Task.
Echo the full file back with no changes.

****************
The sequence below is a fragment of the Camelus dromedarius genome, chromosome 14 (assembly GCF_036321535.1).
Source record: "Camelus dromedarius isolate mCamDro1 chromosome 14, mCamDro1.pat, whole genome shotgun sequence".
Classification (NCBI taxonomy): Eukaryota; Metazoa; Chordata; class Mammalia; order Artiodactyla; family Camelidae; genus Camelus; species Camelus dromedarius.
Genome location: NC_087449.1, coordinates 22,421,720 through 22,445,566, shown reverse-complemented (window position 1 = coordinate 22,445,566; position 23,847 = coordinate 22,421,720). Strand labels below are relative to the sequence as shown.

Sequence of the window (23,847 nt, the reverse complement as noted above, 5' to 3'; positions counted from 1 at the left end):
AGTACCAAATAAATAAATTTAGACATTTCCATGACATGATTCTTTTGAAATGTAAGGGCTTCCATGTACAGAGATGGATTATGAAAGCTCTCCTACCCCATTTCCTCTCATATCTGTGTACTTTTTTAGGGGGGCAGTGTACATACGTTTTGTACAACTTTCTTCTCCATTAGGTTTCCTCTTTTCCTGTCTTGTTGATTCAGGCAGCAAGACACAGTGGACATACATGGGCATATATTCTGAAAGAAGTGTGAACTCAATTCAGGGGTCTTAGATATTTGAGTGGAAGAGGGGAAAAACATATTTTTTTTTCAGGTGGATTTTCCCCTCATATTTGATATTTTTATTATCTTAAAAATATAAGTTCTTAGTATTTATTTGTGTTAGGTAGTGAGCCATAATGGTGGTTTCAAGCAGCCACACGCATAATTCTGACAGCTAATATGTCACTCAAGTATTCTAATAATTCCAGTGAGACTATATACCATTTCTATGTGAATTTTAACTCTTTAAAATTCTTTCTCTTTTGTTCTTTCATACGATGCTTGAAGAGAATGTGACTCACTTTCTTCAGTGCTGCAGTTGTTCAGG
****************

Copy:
The sequence below is a fragment of the Camelus dromedarius genome, chromosome 14 (assembly GCF_036321535.1).
Source record: "Camelus dromedarius isolate mCamDro1 chromosome 14, mCamDro1.pat, whole genome shotgun sequence".
Classification (NCBI taxonomy): Eukaryota; Metazoa; Chordata; class Mammalia; order Artiodactyla; family Camelidae; genus Camelus; species Camelus dromedarius.
Genome location: NC_087449.1, coordinates 22,421,720 through 22,445,566, shown reverse-complemented (window position 1 = coordinate 22,445,566; position 23,847 = coordinate 22,421,720). Strand labels below are relative to the sequence as shown.

Sequence of the window (23,847 nt, the reverse complement as noted above, 5' to 3'; positions counted from 1 at the left end):
AGTACCAAATAAATAAATTTAGACATTTCCATGACATGATTCTTTTGAAATGTAAGGGCTTCCATGTACAGAGATGGATTATGAAAGCTCTCCTACCCCATTTCCTCTCATATCTGTGTACTTTTTTAGGGGGGCAGTGTACATACGTTTTGTACAACTTTCTTCTCCATTAGGTTTCCTCTTTTCCTGTCTTGTTGATTCAGGCAGCAAGACACAGTGGACATACATGGGCATATATTCTGAAAGAAGTGTGAACTCAATTCAGGGGTCTTAGATATTTGAGTGGAAGAGGGGAAAAACATATTTTTTTTTCAGGTGGATTTTCCCCTCATATTTGATATTTTTATTATCTTAAAAATATAAGTTCTTAGTATTTATTTGTGTTAGGTAGTGAGCCATAATGGTGGTTTCAAGCAGCCACACGCATAATTCTGACAGCTAATATGTCACTCAAGTATTCTAATAATTCCAGTGAGACTATATACCATTTCTATGTGAATTTTAACTCTTTAAAATTCTTTCTCTTTTGTTCTTTCATACGATGCTTGAAGAGAATGTGACTCACTTTCTTCAGTGCTGCAGTTGTTCAGG